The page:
The foliage on my tulips and daffodils has been damaged by record cold temperatures in early spring. Should I cut off t
The foliage on my tulips and daffodils has been damaged by record cold temperatures in early spring. Should I cut off the damaged foliage?
Tulip and daffodil foliage is usually present from late winter/early spring to early summer. The 4 to 6 week period after flowering is especially important. During this 4 to 6 week period, the foliage is manufacturing food for the underground bulbs. Tulips, daffodils, and other spring-flowering bulbs must store adequate amounts of food in their bulbs in order to bloom again next spring.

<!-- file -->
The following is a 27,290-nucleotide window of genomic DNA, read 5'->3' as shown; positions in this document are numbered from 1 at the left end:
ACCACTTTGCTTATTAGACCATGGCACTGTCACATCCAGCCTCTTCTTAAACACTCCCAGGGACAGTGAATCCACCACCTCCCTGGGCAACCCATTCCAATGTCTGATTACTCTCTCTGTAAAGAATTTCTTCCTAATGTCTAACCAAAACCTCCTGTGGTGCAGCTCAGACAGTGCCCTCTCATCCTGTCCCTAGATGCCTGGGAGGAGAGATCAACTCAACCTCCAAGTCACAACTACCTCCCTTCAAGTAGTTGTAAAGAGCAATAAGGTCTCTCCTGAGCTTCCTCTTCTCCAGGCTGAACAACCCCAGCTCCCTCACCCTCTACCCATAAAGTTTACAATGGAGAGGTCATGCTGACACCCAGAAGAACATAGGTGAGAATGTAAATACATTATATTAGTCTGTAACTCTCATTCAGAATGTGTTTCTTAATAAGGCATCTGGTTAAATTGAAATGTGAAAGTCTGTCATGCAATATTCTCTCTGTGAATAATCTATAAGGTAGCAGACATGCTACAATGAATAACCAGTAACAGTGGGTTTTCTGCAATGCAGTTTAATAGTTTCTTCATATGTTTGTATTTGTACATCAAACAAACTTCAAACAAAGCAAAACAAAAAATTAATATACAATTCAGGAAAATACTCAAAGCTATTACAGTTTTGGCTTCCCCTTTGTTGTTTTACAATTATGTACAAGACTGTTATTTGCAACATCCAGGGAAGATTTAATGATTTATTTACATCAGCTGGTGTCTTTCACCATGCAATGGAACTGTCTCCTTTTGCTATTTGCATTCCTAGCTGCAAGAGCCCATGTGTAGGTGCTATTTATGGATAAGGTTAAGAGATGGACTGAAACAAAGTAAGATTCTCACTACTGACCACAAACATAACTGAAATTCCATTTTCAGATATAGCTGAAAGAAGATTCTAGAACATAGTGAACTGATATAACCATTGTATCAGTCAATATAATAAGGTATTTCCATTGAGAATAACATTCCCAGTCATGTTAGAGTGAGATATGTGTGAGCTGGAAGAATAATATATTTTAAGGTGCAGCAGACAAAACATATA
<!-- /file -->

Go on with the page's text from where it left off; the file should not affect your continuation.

Tulip and daffodil foliage that has been damaged by cold temperatures will be white or tan in color. If portions of the foliage are still green, do not cut back the foliage. The green portions are still able to manufacture food. While damaged tulip and daffodil foliage isn’t very attractive, the foliage should not be cut back until it is completely dead.
Links to this article are strongly encouraged, and this article may be republished without further permission if published as written and if credit is given to the author, Horticulture and Home Pest News, and Iowa State University Extension and Outreach. If this article is to be used in any other manner, permission from the author is required. This article was originally published on . The information contained within may not be the most current and accurate depending on when it is accessed.